Part of the new BME program administered at UTEP is in collaboration with the Texas Tech University Paul L. Foster School of Medicine, where students will have the opportunity to gain clinical insight into their research by working with physicians and researchers.

"I've been participating in clinical rotations and am shadowing a couple of physicians," said Hale, whose dissertation will revolve around the knee and athletes who have torn their ACL. "Biomedical engineering is a unique field because in every aspect of it there has to be some form of clinical application – you can't just focus solely on engineering or you won't properly be able to apply it to the body."

The engineer has been studying healthy subjects, and rare individuals who have torn their ACL and completely recovered without an operation – thus managing to live normal lives without an ACL.

Using a robotic knee simulator, a cadaver knee, and data collected from multiple subjects, Hale is able to simulate lower extremity motion to understand various knee parameters like pressure distribution.

The goal of her research is to create new protocol for rehabilitation to try to teach those who have torn their ACL how to cope and regain complete mobility without surgical reconstruction.

Unlike Hale, who is interested in biomechanics, Rincon has been studying various biomaterials and is currently working with Boland on creating artificial antibodies of various diseases to help with diagnosis.

Natural antibodies are necessary for disease detection, but are extremely delicate and require constant refrigeration.

"The principal objective of our research is to help third world countries that don't have the equipment necessary to maintain natural antibodies," said Rincon, who explained that the ultimate goal is to create a biodevice that can detect multiple diseases. "But it could also benefit countries like the U.S. – like our military personnel [who frequently travel to these areas], as well as underserved areas of our country."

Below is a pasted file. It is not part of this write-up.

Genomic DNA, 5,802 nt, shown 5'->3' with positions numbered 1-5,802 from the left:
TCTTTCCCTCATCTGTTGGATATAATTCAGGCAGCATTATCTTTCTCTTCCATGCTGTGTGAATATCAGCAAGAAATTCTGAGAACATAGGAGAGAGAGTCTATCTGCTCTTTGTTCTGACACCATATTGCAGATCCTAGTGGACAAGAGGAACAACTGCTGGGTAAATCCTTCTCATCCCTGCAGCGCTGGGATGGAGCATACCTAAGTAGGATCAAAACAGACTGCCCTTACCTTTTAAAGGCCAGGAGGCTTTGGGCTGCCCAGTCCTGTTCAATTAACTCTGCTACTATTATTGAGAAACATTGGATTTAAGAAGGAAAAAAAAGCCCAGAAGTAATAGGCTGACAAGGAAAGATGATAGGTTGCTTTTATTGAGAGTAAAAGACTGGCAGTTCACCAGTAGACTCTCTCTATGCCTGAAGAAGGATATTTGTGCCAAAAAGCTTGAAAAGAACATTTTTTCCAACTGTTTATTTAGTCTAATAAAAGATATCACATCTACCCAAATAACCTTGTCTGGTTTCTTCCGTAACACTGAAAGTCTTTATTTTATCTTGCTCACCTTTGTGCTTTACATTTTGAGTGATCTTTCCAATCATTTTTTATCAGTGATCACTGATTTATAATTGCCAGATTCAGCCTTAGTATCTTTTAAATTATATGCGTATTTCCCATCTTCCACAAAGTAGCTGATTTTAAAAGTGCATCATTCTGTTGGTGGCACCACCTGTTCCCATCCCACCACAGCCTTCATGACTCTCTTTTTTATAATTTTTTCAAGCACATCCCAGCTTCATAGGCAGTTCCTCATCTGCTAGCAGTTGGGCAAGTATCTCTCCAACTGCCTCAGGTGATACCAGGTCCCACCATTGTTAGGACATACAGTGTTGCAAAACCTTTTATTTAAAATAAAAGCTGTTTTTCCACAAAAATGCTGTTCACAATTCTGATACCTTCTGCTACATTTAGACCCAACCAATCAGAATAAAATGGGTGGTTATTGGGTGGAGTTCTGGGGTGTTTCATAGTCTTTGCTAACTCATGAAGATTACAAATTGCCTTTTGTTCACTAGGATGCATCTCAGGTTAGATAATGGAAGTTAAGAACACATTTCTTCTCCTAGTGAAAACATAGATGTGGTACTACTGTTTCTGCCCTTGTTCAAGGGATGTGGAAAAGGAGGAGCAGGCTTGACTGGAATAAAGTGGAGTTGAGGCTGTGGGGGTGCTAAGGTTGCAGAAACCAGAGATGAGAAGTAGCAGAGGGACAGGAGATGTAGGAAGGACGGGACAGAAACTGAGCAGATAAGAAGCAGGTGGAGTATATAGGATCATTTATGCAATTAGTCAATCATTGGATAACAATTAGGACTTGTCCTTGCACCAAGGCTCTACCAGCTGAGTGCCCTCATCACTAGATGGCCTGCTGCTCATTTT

The team has already been successful in creating an artificial West Nile antibody.

Once Rincon earns his BME doctoral degree, he plans to collaborate with his father, a neurologist, and pioneer his own project to help children with cerebral palsy – a motor condition that causes physical disability.

"These children have their legs permanently contracted and are unable to walk properly," he said. "I already have an idea of what I want to engineer and am confident that I can help their situation."

The biomedical and biotechnology industry is one of the fastest-growing industries in the United States.

Boland anticipates that 25 Ph.D. students and 64 master's students will be enrolled in the program within five years.

"This is great news for UTEP and reflects the quality of our faculty, students and facilities," he said. "I'm especially delighted for our students who will be awarded degrees that are highly sought by startup companies and Fortune 500 employers in the biomedical technology, biotechnology, and pharmaceutical industries."

Schoephoerster added, "Our strong affiliations with such institutions as the Paul Foster School of Medicine and Medical Center of the Americas Foundation will ensure that the technology will be commercialized for use and that we are having a positive impact on the lives of patients."


The University of Texas at El Paso
College of Engineering
Engineering Building Room A148
500 W University Ave
El Paso, TX 79968

Phone: (915) 747-6444
Fax: (915) 747-5437